The Final Update
Trip Start Jan 19, 2011
7Trip End Apr 15, 2011
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Upon arriving at the airport, we met Maret and ended up caming in her backyard for our entire 8-day stay on the island.We spent our evenings watching the sun set behind the Moai, specifically Ahu Tahai.
Early on, we visited the local museum, where we learned that the only recovered evidence that the Moai (statues) had eyes made of coral. The display in the museum was originally found burried by sand along the beach.
Next, we took part in a guided tour of the island and saw: toppled Moai that have not been restored; the Birthplace of the Moai: Rano Raraku, where the Moai were initially carved from volcanic rock; Moai burried along the volcano-side.
There are 398 Moai found all across the island. The Moai were carved to represent and honor a Chief's ancestors.
Our english-speaking guide, Estevan, described at one point that an early Moai that looks similar to other polynesian islands, but does not yet show the particular traits of the Rapa Nui Moai.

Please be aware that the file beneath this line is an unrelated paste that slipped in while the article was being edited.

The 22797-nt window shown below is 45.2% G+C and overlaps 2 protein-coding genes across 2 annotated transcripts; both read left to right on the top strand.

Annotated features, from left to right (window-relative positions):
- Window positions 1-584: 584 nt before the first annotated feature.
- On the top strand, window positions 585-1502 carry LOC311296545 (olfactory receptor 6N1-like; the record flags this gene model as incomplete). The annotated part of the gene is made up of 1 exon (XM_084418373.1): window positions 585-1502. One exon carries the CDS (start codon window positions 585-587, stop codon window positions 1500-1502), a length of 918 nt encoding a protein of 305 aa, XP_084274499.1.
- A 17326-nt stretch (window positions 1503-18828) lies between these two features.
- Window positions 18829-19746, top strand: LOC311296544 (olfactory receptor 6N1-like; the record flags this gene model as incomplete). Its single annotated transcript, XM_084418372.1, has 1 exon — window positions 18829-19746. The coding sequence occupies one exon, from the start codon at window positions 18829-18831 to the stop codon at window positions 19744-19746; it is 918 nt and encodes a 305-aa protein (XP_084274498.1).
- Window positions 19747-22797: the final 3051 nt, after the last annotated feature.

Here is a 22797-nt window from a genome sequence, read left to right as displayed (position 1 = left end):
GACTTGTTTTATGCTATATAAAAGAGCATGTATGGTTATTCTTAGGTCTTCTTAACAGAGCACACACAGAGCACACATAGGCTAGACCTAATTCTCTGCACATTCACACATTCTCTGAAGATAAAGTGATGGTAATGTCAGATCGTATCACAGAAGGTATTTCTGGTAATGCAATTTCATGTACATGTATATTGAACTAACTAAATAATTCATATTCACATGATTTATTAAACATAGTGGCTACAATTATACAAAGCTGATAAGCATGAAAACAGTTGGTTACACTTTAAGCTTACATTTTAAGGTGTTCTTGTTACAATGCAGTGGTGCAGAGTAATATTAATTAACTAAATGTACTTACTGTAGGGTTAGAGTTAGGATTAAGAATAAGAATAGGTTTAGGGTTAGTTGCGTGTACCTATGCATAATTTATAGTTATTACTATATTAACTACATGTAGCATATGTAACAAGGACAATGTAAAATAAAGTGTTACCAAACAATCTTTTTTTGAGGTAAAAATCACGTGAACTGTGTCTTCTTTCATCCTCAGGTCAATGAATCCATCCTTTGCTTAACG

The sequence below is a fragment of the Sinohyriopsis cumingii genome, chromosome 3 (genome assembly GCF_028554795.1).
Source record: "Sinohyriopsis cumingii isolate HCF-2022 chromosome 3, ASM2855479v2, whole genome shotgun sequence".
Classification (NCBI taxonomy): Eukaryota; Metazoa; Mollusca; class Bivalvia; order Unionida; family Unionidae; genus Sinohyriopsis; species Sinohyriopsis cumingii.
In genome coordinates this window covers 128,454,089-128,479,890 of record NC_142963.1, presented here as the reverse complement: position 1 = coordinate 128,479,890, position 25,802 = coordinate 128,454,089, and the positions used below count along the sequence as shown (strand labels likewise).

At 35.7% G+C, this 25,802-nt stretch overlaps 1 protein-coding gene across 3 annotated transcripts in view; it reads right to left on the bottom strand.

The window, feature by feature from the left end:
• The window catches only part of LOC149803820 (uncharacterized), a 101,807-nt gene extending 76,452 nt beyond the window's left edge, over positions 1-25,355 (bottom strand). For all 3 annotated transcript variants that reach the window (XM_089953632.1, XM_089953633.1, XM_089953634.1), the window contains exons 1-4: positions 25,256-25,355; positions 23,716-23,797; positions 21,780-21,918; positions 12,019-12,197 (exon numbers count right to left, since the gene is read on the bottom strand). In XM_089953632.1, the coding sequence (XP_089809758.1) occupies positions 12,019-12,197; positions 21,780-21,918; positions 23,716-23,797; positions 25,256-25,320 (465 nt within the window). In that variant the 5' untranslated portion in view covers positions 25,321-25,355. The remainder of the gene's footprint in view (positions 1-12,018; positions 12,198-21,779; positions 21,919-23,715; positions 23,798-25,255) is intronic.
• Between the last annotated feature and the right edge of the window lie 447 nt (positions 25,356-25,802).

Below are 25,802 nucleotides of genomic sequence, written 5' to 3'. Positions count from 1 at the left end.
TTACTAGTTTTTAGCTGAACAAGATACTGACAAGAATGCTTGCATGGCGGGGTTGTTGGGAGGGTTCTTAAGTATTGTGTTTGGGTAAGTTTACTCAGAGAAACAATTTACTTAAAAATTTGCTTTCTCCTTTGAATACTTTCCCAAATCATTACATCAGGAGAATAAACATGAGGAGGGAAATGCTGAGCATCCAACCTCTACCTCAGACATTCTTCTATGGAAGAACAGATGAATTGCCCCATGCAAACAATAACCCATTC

The site of much work and restoration effort: Ahu Tongariki.
Anakena Beach - one of two beaches on the island, which was the landing site of Hotu Matu'a, the Chief of the first polynesians to settle the island.
One evening, we saw a fushion new-age / tradational Rapa Nui dance show.
We took horses to the highest point on the Island. It was a beautiful, calm, sunny day; our "guides" lead the way up the extinct volcano... The Summit of Maunga Terevaka.
Exploring Ana Kakenga (Cave of 2 Windows)..
Ahu Akivi... The only Moai that face the sea (instead of inland).
The rental car was used to visit Orongo Ceremonial Village, where we looked at petroglyphs.
Our final day on the island was spent watching the sun rise at Ahu Tongariki and then enjoying Ovahe Beach... all to ourselves...